Yukon First Nation an innovating trail builder

February 16, 2016 - The entrepreneurial spirit of Carcross, Yukon should not be underestimated. It was the community’s Tlingit people who first struck the gold that sparked the Klondike Gold Rush, after all.

Justin Ferbey is the great-nephew of one of the discoverers, and spoke in Sudbury, Jan. 7, to share lessons his community has learned about economic development since that 1896 discovery.

Ferbey described how Carcross developed a strategy to tackle the cycle of dependency they faced. Their goal, he said, was “to build a private sector economy in Carcross that [would] create a sustainable flow of job and business opportunities for the community, our citizens and the region.”

From a picturesque, lakeside town 45 minutes south of Whitehorse that saw tourists briefly as they passed through, Carcross became a leading destination for mountain biking, and reinvigorated the local economy.

As CEO of the community’s economic development corporation, Ferbey led the focused plan that capitalized on the inherent tourist attraction of four mountains surrounding the community. The community built biking trails, along with space and opportunity for local retail businesses to service tourists, and a hotel to house visitors.

The strategy resulted in jobs for youth who built the trails, training for underemployed adults to build structures for a central commons area that now houses the retail, and opportunities for local artisans to sell their work to tourists.

“Of course we wanted profit, of course we wanted to put that profit back in the community, but really we wanted to set our people up for success,” said Ferbey.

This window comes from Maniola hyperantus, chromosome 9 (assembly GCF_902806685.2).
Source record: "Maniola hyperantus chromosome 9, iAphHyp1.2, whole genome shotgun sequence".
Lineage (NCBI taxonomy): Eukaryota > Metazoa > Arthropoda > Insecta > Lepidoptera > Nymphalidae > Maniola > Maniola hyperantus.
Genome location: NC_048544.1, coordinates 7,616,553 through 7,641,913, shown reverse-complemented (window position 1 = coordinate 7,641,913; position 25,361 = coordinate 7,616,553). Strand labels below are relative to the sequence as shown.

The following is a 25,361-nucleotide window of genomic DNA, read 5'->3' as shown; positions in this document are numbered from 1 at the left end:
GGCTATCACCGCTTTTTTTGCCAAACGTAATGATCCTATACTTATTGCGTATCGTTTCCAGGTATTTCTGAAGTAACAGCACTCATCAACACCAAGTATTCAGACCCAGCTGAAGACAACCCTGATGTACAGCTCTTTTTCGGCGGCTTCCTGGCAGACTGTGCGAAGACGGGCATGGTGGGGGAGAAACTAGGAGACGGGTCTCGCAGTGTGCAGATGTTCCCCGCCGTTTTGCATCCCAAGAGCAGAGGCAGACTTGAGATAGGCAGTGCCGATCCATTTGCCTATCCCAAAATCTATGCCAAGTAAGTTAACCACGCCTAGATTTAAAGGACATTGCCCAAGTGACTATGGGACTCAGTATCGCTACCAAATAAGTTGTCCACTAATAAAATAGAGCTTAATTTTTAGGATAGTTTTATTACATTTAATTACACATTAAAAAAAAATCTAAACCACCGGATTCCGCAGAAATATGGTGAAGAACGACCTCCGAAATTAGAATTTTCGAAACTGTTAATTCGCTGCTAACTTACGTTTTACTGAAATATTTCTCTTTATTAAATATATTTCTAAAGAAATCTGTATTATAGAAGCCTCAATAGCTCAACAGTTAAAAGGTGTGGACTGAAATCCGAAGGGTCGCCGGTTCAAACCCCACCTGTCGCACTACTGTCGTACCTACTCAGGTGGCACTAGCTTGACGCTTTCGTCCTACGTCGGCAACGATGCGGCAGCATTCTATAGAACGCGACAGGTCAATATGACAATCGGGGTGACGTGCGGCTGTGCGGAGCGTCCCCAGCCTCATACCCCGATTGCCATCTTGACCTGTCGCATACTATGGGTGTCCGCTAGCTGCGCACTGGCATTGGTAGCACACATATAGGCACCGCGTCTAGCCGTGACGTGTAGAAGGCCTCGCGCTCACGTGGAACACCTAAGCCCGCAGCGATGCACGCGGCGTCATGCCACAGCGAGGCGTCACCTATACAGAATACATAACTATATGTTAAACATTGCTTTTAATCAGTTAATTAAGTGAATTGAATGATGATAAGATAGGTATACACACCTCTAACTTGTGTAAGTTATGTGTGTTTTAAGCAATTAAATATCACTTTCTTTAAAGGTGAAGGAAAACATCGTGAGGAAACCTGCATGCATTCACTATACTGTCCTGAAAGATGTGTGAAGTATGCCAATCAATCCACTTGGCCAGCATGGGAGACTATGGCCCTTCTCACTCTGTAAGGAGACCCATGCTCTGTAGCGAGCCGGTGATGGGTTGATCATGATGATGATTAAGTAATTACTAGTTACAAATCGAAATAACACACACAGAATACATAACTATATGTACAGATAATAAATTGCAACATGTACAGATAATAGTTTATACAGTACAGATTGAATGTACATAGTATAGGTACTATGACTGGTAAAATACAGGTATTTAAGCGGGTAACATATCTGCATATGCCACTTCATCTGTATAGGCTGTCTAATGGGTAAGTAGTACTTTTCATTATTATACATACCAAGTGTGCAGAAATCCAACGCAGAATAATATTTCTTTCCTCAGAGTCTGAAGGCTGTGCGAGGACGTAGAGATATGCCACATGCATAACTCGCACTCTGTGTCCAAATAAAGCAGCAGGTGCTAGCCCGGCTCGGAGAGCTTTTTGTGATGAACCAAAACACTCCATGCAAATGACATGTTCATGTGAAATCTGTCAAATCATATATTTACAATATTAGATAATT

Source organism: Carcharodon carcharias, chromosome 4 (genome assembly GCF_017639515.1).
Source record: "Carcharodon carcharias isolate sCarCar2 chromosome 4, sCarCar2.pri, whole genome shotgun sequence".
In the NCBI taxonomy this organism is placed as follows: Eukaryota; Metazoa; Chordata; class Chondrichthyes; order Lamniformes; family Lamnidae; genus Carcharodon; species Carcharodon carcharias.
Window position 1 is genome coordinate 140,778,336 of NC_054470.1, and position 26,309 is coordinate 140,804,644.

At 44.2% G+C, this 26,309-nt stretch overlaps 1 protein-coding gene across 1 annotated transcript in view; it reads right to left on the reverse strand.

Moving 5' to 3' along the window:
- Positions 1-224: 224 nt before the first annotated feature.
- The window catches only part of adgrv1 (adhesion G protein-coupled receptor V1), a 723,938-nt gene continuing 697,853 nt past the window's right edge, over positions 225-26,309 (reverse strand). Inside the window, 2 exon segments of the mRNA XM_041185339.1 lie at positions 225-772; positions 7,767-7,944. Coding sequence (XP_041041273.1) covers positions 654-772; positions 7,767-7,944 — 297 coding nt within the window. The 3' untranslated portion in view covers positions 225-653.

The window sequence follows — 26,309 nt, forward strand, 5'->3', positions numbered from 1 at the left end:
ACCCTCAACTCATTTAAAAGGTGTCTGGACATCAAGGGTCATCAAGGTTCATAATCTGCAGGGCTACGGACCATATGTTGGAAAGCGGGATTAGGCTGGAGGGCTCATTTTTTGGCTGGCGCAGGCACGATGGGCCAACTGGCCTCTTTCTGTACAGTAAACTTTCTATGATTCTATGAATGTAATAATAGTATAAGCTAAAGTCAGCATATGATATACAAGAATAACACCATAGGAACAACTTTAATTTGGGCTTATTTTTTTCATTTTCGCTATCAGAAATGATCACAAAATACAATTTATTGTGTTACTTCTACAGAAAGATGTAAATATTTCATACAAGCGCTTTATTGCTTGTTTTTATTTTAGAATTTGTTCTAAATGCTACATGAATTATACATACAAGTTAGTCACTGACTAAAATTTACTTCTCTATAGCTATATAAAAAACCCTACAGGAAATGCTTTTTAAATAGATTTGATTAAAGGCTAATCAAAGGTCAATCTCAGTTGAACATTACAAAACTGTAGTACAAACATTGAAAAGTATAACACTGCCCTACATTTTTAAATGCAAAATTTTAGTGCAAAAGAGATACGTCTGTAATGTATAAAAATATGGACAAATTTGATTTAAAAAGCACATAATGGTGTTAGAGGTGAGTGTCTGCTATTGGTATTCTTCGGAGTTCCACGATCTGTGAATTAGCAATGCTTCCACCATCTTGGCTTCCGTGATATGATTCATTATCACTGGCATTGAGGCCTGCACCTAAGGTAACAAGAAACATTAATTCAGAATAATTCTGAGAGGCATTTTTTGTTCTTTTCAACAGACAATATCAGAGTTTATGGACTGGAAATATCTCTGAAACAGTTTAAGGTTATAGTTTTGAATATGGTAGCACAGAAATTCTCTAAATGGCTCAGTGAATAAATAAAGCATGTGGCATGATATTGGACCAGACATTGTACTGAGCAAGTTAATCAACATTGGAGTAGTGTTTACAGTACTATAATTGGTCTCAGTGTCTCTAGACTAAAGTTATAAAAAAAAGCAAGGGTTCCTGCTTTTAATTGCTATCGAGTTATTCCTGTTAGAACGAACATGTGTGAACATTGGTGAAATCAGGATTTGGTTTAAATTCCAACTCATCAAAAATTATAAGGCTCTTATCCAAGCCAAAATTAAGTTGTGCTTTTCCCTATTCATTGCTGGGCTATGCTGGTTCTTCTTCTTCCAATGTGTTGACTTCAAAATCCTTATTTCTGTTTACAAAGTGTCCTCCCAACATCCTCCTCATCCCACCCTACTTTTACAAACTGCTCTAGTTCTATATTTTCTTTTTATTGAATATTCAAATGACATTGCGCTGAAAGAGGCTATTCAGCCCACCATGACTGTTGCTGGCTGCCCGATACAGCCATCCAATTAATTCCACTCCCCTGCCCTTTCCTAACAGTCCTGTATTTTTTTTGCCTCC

For his work, Ferbey was named the Innovator of the Year by the Yukon’s Tourism Industry Association in 2013.

Laurentian University, the Northern Policy Institute and the Greater Sudbury Development Corporation (GSDC) hosted the public lecture in the evening after a private lunch with members of Sudbury’s tourism industry and First Nations leaders. Attendees said there are lessons to be learned from Carcross.

“It’s especially timely because tourism is an important part of our new economic development strategic plan,” said Meredith Armstrong, the GSDC tourism manager. “This is a great opportunity for us to explore potential partnership with an important part of our culture.”

“What I’m hoping to see is a more productive relationship between Sudbury, its university and our smaller communities and the First Nations communities,” added David Robinson, director of the university’s Institute for Northern Ontario Research and Development.

But, Ferbey emphasized, projects like Carcross’ take time and effort by the community.

“In all the little developments, every single time, the persistent lessons are, nothing was easy.”

By Ella Myers. First published in Northern Ontario Business, February, 2016.

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